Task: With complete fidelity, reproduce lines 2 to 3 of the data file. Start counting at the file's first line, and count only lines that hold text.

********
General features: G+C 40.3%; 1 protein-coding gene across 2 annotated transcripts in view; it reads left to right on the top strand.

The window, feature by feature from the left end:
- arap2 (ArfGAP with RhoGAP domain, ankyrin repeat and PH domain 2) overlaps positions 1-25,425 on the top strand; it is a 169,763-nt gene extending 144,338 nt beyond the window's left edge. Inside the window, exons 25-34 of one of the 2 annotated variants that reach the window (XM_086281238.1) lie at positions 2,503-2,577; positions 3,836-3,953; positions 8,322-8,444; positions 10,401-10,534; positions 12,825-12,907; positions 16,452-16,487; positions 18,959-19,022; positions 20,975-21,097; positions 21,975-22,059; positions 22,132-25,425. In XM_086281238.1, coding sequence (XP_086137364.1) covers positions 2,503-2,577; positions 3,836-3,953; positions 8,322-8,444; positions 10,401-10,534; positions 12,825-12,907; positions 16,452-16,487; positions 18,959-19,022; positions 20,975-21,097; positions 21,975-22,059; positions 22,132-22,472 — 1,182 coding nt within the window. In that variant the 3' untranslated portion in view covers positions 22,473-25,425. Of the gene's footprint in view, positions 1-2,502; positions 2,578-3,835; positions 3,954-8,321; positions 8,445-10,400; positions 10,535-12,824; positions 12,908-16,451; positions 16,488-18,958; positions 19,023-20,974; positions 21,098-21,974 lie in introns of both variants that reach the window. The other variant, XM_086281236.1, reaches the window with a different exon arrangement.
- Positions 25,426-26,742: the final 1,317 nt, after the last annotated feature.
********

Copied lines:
The window, feature by feature from the left end:
- arap2 (ArfGAP with RhoGAP domain, ankyrin repeat and PH domain 2) overlaps positions 1-25,425 on the top strand; it is a 169,763-nt gene extending 144,338 nt beyond the window's left edge. Inside the window, exons 25-34 of one of the 2 annotated variants that reach the window (XM_086281238.1) lie at positions 2,503-2,577; positions 3,836-3,953; positions 8,322-8,444; positions 10,401-10,534; positions 12,825-12,907; positions 16,452-16,487; positions 18,959-19,022; positions 20,975-21,097; positions 21,975-22,059; positions 22,132-25,425. In XM_086281238.1, coding sequence (XP_086137364.1) covers positions 2,503-2,577; positions 3,836-3,953; positions 8,322-8,444; positions 10,401-10,534; positions 12,825-12,907; positions 16,452-16,487; positions 18,959-19,022; positions 20,975-21,097; positions 21,975-22,059; positions 22,132-22,472 — 1,182 coding nt within the window. In that variant the 3' untranslated portion in view covers positions 22,473-25,425. Of the gene's footprint in view, positions 1-2,502; positions 2,578-3,835; positions 3,954-8,321; positions 8,445-10,400; positions 10,535-12,824; positions 12,908-16,451; positions 16,488-18,958; positions 19,023-20,974; positions 21,098-21,974 lie in introns of both variants that reach the window. The other variant, XM_086281236.1, reaches the window with a different exon arrangement.